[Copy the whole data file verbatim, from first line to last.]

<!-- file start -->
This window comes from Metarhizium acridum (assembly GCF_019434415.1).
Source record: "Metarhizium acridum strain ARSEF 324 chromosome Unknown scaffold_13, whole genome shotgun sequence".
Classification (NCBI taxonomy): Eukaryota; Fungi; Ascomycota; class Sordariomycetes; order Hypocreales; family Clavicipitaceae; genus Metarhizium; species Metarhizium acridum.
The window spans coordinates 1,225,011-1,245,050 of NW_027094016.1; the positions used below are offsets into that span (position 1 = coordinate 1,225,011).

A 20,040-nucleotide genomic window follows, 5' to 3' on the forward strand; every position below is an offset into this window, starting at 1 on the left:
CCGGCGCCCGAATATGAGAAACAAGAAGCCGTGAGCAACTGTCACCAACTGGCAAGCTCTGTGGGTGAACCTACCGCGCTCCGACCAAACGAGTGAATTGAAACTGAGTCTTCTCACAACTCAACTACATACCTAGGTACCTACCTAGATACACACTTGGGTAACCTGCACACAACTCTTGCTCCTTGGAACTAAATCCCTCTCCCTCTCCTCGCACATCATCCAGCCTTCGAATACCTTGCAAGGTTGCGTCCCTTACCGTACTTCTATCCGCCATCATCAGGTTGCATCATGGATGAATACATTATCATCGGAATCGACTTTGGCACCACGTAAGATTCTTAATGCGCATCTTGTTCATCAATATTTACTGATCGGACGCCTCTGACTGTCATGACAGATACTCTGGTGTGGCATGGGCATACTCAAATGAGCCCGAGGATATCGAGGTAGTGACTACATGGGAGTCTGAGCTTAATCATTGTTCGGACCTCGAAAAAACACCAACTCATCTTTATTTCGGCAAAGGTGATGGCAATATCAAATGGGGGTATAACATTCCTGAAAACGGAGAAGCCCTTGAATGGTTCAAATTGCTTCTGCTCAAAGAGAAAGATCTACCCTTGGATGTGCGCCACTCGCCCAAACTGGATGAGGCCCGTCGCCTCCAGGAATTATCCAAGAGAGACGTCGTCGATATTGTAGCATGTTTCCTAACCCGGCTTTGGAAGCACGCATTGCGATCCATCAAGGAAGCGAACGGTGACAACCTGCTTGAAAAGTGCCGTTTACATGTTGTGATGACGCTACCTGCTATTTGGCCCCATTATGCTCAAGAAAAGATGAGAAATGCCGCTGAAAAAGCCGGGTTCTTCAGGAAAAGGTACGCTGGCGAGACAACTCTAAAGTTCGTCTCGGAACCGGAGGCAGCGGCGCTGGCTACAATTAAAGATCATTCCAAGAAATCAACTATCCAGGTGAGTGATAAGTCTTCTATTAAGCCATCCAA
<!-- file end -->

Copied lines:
This window comes from Metarhizium acridum (assembly GCF_019434415.1).
Source record: "Metarhizium acridum strain ARSEF 324 chromosome Unknown scaffold_13, whole genome shotgun sequence".
Classification (NCBI taxonomy): Eukaryota; Fungi; Ascomycota; class Sordariomycetes; order Hypocreales; family Clavicipitaceae; genus Metarhizium; species Metarhizium acridum.
The window spans coordinates 1,225,011-1,245,050 of NW_027094016.1; the positions used below are offsets into that span (position 1 = coordinate 1,225,011).

A 20,040-nucleotide genomic window follows, 5' to 3' on the forward strand; every position below is an offset into this window, starting at 1 on the left:
CCGGCGCCCGAATATGAGAAACAAGAAGCCGTGAGCAACTGTCACCAACTGGCAAGCTCTGTGGGTGAACCTACCGCGCTCCGACCAAACGAGTGAATTGAAACTGAGTCTTCTCACAACTCAACTACATACCTAGGTACCTACCTAGATACACACTTGGGTAACCTGCACACAACTCTTGCTCCTTGGAACTAAATCCCTCTCCCTCTCCTCGCACATCATCCAGCCTTCGAATACCTTGCAAGGTTGCGTCCCTTACCGTACTTCTATCCGCCATCATCAGGTTGCATCATGGATGAATACATTATCATCGGAATCGACTTTGGCACCACGTAAGATTCTTAATGCGCATCTTGTTCATCAATATTTACTGATCGGACGCCTCTGACTGTCATGACAGATACTCTGGTGTGGCATGGGCATACTCAAATGAGCCCGAGGATATCGAGGTAGTGACTACATGGGAGTCTGAGCTTAATCATTGTTCGGACCTCGAAAAAACACCAACTCATCTTTATTTCGGCAAAGGTGATGGCAATATCAAATGGGGGTATAACATTCCTGAAAACGGAGAAGCCCTTGAATGGTTCAAATTGCTTCTGCTCAAAGAGAAAGATCTACCCTTGGATGTGCGCCACTCGCCCAAACTGGATGAGGCCCGTCGCCTCCAGGAATTATCCAAGAGAGACGTCGTCGATATTGTAGCATGTTTCCTAACCCGGCTTTGGAAGCACGCATTGCGATCCATCAAGGAAGCGAACGGTGACAACCTGCTTGAAAAGTGCCGTTTACATGTTGTGATGACGCTACCTGCTATTTGGCCCCATTATGCTCAAGAAAAGATGAGAAATGCCGCTGAAAAAGCCGGGTTCTTCAGGAAAAGGTACGCTGGCGAGACAACTCTAAAGTTCGTCTCGGAACCGGAGGCAGCGGCGCTGGCTACAATTAAAGATCATTCCAAGAAATCAACTATCCAGGTGAGTGATAAGTCTTCTATTAAGCCATCCAA